Children learn more between the ages of one and six than they do at any other time of their lives. Many parents know that it’s the formative stages – even more than those spent at secondary school – that really help to develop a child’s capacity to learn. It’s astonishing to consider how many skills a toddler is trying to master simultaneously: how to walk steadily, how to communicate with his parents and siblings, how to eat unaided and how to make sense of his world.
Good-quality early education for two year-olds can really help to develop and complement all the skills a young child is learning at home – and research shows that children are more likely to enjoy and do well at school if they’ve experienced high-quality early education.
The benefits of good-quality early education extend far beyond learning the alphabet or counting to 10. Children can practice their newly-acquired language skills with new friends, develop their imagination by exploring new toys (and learning to share them!) or perfect skills they may be practicing at home, like learning to put their coats on or take off their shoes by themselves.
And the benefits extend to parents, too – because many mums and dads want to work and do work, all while balancing the demands of home life. Knowing their little boy or girl is being encouraged to try new things and develop new skills even when they’re not with them can give them the assurance they need to go back to work, take a college course to refresh their skills, or even get ideas about how to help their child play and learn.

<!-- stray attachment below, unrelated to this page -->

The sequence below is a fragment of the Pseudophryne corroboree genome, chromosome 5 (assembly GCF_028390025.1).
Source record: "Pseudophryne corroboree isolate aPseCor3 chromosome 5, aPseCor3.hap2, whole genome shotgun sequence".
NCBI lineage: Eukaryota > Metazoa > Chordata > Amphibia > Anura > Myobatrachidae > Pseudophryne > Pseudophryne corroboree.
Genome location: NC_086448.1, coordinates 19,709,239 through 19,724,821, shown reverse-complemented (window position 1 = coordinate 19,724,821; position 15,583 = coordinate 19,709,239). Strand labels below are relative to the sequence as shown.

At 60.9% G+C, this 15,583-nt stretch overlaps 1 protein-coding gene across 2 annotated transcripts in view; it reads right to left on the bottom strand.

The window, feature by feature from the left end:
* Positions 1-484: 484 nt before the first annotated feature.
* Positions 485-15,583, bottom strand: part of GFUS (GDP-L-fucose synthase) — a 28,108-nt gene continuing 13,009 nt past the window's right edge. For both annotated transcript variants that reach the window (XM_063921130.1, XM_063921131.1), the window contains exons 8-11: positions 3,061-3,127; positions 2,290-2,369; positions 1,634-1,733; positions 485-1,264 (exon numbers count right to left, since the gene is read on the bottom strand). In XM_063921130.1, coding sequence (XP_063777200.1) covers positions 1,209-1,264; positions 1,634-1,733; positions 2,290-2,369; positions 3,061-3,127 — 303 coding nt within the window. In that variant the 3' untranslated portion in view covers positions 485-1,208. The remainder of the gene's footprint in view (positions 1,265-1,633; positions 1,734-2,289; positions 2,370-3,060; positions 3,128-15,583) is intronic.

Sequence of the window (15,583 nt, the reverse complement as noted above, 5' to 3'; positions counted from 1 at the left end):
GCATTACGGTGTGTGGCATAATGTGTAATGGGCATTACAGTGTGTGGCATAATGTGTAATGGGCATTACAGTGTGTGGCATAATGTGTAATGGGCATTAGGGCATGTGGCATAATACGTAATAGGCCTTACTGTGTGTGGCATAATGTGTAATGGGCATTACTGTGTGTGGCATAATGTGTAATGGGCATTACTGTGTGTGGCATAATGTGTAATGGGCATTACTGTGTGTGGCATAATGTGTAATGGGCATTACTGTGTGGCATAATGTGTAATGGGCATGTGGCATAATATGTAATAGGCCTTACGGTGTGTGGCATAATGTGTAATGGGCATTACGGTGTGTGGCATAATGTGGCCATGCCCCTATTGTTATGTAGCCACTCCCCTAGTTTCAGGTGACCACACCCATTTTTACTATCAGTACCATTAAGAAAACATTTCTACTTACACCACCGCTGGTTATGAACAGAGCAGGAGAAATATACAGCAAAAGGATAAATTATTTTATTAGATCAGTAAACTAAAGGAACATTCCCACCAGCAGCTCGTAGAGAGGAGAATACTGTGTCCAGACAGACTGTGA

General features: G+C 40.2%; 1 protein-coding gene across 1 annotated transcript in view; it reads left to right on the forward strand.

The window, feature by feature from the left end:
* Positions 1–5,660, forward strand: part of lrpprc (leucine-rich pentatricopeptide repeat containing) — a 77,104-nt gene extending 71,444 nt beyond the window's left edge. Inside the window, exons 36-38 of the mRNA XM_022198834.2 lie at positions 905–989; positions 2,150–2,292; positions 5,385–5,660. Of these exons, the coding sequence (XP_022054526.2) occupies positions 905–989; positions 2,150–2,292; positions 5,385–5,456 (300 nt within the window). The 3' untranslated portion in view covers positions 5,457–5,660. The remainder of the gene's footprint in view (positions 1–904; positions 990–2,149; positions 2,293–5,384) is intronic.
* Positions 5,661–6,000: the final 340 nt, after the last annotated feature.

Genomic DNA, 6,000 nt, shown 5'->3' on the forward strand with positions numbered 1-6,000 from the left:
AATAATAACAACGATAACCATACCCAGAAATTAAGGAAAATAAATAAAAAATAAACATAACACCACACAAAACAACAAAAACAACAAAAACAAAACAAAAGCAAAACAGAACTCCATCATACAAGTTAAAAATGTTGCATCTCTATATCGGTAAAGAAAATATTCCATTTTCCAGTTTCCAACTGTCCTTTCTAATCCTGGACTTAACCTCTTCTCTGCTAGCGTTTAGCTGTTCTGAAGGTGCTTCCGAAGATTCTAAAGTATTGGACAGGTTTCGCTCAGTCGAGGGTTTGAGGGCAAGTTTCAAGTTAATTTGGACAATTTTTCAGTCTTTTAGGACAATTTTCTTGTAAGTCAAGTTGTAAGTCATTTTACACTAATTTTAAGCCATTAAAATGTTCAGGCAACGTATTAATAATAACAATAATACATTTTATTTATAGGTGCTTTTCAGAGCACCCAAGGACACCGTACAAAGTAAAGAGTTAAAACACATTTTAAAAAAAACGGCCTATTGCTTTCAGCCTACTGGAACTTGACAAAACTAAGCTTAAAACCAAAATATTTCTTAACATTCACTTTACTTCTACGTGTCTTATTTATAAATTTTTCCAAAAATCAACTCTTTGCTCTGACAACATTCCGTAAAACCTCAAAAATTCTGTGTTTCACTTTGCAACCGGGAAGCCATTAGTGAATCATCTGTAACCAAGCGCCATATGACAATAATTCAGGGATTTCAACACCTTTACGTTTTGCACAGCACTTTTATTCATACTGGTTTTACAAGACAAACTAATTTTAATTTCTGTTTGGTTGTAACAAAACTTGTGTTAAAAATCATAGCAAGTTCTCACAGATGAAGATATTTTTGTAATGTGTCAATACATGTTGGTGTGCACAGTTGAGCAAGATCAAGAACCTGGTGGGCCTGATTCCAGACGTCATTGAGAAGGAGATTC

Early learning for two-year-old places are free for parents. They are funded by the Government and can be taken in a range of good quality regulated providers – including childminders which many parents value for their more home-like feel and smaller groups.
Parents can, if they choose, purchase extra hours in addition to the 570 hours per year (subject to availability at the setting where their child takes up their early learning place). They should not be asked to pay additional fees e.g.: for services such as activities or lunchtime meals as a condition of taking up a place.
If they are already receiving child tax credits they should inform HMRC if taking up a funded early education place changes the amount they pay for childcare. However, families should always be better-off taking up a funded place as they are totally free.
More information can be found at www.gov.uk/freechildcare . Parents can also ask their local childminder, nursery, playgroup, children’s centre or primary school whether they offer funded places for two-year-olds.
Julian Ward, Early learning for two-year-olds implementation team, Department for Education